Q:

# Are all parallelograms rectangles?

A:

Not all parallelograms are rectangles. A parallelogram is only a rectangle if it has four right angles and two pairs of parallel, congruent sides. Rectangles can also be called equiangular quadrilaterals, which means that they have four sides and equal angles. If three-dimensional, a rectangle is called a parallelepiped.

## Keep Learning

Credit: Mads Berg Ikon Images Getty Images

Types of parallelograms that are not rectangles include rhombuses and rhomboids. A square, technically a type of rectangle, is also a parallelogram. All parallelograms have two sets of parallel and congruent sides and four edges or vertices. Parallelograms are always simple quadrilaterals, or four-sided figures, that do not intersect themselves. Finally, they always have opposite angles that are equal in measure.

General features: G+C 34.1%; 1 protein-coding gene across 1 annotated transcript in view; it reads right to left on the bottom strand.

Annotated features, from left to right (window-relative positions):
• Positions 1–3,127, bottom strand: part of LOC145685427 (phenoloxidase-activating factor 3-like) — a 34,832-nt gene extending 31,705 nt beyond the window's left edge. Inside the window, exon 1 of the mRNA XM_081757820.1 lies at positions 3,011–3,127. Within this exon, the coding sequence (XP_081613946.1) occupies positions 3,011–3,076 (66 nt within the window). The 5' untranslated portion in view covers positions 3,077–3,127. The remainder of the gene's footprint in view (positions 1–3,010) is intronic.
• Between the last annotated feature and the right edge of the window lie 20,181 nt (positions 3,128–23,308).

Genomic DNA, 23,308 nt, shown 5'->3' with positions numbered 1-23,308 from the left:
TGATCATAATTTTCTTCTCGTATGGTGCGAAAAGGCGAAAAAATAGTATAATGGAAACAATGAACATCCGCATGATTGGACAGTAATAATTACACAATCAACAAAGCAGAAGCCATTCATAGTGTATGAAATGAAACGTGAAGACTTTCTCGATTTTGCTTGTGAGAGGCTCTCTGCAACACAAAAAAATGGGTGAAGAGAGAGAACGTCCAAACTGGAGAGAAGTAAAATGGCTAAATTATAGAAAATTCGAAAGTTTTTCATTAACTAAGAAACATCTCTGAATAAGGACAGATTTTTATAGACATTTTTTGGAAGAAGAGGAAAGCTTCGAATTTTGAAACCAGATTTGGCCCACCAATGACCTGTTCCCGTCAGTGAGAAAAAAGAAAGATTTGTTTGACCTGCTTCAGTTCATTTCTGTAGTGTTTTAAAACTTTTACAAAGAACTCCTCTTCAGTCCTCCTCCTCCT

Sources:

## Related Questions

• A:

To find the area of a quadrilateral, find the height and width of the shape (for rectangles, squares, parallelograms and trapezoids), and then multiply the two numbers together. For rhombuses and kites, find the length of the diagonals, multiply the diagonals, and divide by two. Express the result in square units.

Filed Under:
• A:

Examples of parallelograms include rectangles, squares and rhombuses. Algebra.com defines a parallelogram as a quadrilateral, or polygon with four sides that are straight, with opposite sides that run parallel to each other.

Filed Under:
• A:

Even though both rectangles and rhombuses are quadrilaterals and parallelograms, they are different figures. Rectangles have four 90-degree angles and parallel opposite sides of equal length. Rhombuses have four equal-length sides, parallel opposite sides and equal opposing angles. Rhombuses are normally referred to as diamonds.